The Lakshadweep model helps BJP win North-East
The Congress should realize that it is facing a rival which will not relent, regardless of how dominant a position it already commands
In May 2017, when the Bharatiya Janata Party (BJP) and the Congress were bickering over the Narendra Modi government’s three-year development record, BJP president Amit Shah was touring Lakshadweep to strengthen the party organization in the archipelago with just one Lok Sabha seat and an overwhelming Muslim demography. This is the spirit the BJP showed in the recently concluded state assembly elections in Tripura, Meghalaya and Nagaland. Together, these three states contribute just five seats to the Lok Sabha, but that did not reduce the BJP’s hunger in going all out for them.
In Tripura, the BJP has achieved a historic mandate by ending the 25-year rule of the Communist Party of India (Marxist), or CPM. In just five years, the BJP has managed to increase its vote share from 1.5% to 43%. In Nagaland, the jump was from 1.8% in 2013 to 15.3% in 2018. The BJP will most likely form the next government in Kohima along with the Neiphiu Rio-led National Democratic Progressive Party (NDPP) and others. In Meghalaya too, with just two assembly seats, the BJP is set to be part of the ruling alliance led by Conrad Sangma’s Nationalist People’s Party (NPP). The Congress, the single largest party in Meghalaya, is set to occupy the opposition benches.
It was not long ago that the BJP was thought of as a Hindi heartland party. There too, it was ridiculed as a Brahmin-Bania party. Soon, it will be in power in seven of the eight states in the North-East—a region with a very different demography from the Hindi heartland. Each North-Eastern state comes with its own set of challenges. In Tripura, the BJP had to face the onslaught of the well-entrenched Left’s political machinery, while at the same time negotiating the divide between the Bengali and tribal populations. The party allied with the Indigenous People’s Front of Tripura (IPFT) without endorsing its demand for a separate tribal state.
In Nagaland, the Modi government had to maintain a delicate balance between the peace negotiations under way with the Naga insurgents and the interests of Manipur, where it leads a coalition government. At the heart of the issue is the insurgents’ demand for a Nagalim which would include areas from other states, particularly Manipur. The BJP’s tightrope walk is indeed admirable as long as it lasts. In both Nagaland and Meghalaya, the BJP being part of the ruling alliance is a significant achievement given the predominantly Christian demography and the sway the Church holds over local politics.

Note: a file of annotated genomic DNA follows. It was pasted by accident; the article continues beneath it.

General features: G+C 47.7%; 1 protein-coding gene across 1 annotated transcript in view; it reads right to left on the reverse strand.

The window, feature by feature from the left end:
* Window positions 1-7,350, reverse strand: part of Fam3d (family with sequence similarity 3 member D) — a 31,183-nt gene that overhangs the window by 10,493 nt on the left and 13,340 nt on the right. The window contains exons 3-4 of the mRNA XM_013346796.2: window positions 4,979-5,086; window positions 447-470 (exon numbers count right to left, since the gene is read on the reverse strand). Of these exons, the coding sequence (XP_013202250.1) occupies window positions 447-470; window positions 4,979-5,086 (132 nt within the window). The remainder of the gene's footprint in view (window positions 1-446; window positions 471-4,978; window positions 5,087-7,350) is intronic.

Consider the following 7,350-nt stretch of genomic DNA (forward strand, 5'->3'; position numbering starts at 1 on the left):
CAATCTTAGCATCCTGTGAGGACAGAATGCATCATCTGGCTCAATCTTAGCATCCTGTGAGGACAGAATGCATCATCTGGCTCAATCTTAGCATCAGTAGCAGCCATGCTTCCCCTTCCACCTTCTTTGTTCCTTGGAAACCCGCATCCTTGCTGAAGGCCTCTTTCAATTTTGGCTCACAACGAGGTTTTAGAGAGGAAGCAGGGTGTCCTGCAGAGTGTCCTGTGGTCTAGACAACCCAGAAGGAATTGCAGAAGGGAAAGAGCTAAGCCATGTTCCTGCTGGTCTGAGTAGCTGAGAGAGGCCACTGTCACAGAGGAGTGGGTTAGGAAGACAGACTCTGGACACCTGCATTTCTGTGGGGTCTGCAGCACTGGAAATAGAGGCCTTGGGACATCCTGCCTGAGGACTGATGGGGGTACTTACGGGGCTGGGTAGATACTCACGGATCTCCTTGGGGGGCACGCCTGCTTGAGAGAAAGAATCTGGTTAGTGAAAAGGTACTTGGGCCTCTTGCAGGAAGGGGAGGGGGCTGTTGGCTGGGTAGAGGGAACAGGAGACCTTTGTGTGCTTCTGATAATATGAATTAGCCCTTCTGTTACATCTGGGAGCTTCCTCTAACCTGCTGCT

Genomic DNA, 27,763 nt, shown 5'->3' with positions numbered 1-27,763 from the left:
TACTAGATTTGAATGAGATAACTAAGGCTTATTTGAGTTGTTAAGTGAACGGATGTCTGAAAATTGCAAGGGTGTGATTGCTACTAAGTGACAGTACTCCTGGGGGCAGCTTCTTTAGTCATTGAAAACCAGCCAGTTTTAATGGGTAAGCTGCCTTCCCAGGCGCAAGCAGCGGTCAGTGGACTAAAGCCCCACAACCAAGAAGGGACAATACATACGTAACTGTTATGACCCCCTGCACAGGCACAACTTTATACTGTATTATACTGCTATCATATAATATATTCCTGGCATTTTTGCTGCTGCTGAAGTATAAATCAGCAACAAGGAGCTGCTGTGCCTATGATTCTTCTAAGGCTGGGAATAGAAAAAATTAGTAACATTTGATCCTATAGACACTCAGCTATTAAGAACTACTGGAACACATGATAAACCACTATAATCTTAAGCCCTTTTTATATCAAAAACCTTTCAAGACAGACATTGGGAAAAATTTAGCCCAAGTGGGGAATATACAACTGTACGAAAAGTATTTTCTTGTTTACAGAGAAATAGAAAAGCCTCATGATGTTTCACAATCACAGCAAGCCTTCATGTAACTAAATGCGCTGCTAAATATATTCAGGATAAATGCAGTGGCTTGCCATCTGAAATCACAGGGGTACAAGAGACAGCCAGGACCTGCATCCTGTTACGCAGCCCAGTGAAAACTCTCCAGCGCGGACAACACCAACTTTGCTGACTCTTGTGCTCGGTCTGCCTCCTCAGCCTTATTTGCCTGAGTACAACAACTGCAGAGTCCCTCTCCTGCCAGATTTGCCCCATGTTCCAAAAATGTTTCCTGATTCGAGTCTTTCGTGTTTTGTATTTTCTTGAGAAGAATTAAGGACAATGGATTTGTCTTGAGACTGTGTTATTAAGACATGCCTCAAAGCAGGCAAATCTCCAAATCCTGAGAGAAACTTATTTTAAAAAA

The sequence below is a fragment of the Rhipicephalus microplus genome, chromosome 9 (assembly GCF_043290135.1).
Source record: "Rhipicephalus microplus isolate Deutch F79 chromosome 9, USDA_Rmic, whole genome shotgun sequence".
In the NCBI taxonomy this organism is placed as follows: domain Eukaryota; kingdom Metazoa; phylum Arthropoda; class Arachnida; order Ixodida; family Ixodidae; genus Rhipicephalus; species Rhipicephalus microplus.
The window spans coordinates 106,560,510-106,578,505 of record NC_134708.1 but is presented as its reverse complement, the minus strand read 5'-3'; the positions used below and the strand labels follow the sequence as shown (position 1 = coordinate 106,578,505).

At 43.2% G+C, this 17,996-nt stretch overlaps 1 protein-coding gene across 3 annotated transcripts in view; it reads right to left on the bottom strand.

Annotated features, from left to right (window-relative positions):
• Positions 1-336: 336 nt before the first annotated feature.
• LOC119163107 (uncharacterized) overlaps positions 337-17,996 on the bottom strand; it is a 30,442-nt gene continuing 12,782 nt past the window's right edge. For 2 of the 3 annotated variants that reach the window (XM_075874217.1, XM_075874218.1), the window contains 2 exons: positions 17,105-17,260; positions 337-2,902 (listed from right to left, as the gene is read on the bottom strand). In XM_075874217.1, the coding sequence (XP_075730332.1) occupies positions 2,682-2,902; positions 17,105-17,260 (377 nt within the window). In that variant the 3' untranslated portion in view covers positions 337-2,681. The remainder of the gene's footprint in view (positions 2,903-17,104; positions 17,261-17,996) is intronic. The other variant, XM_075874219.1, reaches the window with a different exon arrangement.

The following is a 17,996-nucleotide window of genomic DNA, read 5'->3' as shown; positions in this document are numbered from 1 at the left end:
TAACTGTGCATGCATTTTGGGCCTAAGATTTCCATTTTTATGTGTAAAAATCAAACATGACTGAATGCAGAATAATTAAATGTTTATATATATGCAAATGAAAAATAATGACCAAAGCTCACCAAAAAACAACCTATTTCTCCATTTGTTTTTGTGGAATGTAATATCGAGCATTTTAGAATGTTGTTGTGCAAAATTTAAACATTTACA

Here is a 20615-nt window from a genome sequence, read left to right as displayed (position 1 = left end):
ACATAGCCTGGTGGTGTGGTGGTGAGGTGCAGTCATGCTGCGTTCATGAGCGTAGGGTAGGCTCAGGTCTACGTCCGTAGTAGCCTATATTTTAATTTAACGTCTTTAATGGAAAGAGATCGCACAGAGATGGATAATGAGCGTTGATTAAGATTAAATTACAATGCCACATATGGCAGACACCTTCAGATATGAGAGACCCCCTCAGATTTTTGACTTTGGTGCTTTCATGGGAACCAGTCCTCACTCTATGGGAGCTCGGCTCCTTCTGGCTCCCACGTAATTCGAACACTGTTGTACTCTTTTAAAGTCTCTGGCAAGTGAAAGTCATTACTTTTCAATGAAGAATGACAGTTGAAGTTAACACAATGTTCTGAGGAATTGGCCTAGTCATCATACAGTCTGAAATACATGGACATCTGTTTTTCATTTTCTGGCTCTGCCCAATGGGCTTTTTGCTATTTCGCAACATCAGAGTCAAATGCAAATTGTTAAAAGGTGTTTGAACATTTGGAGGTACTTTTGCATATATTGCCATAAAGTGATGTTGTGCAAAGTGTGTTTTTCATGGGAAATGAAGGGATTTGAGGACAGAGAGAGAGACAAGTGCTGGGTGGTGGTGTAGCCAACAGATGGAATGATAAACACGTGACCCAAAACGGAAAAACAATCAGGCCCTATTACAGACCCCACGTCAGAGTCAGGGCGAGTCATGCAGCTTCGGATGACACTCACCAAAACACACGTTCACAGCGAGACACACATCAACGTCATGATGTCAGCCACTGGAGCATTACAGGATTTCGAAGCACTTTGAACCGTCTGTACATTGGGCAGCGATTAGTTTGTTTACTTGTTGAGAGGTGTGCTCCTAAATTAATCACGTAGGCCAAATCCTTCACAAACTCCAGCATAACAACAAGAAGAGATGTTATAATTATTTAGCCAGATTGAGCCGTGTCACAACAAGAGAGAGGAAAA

Defying its image of an ideologically rigid party, the BJP has been happy to let go of its insistence on a beef ban in the North-Eastern states. The party has also been surprisingly good at finding allies and running coalition governments—a trait not often associated with a national party on an upswing. All this requires political nous, but, more importantly, resources. The healthy state of the BJP’s coffers certainly helps. The fact that the party is in power at the Centre also comes in handy when dealing with allies, especially in the North-East.
But resources and power in New Delhi are not the entire story. The BJP has been in power at the Centre in the past too. And it could always have pressed more resources than, say, the CPM in Tripura. It is Shah’s Lakshadweep model of electioneering that has helped power the BJP to victory in state after state. The BJP may not win Lakshadweep in 2019—it secured merely 0.4% of the votes in 2014—but the archipelago is a metaphor for the party’s absolute refusal to offer a walkover. The Modi-Shah BJP will fight for every seat, no matter how remote its location or how unfavourable its demography for the party’s victory prospects.
Sunil Deodhar—the man being credited for the Tripura victory—was sent by Shah to Tripura in 2014 when the state election was not on anyone else’s radar. The Congress, on the other hand, did not even care to put up a fight in Tripura and Nagaland. This despite the fact it had 36.5% vote share in Tripura in 2013 and could have been in the best position to exploit the anti-incumbency against the CPM. Perhaps a resource crunch is driving the Congress to focus on major state elections and not spread itself too thinly across the country. But party president Rahul Gandhi’s energetic campaign in Gujarat still ended up being in a losing cause. In Meghalaya, the fight shown now counts for little as it was not good enough to secure a simple majority.
Till such time as the Karnataka elections arrive, the narrative of the BJP’s wins in the North-East will hold sway. In this age of rapid information flow, momentum can be a great thing. The BJP’s win in Uttar Pradesh helped its membership drive in Tripura. There is already speculation about what the BJP’s Tripura win will mean for West Bengal given the commonality of Bengali-speaking populations in both states. Gandhi and the Congress should realize now, if they haven’t already, that they are facing a rival in BJP which will not relent, regardless of how dominant a position it already commands.
What are the lessons the Congress should learn from its defeat in the North-Eastern states? Tell us at firstname.lastname@example.org
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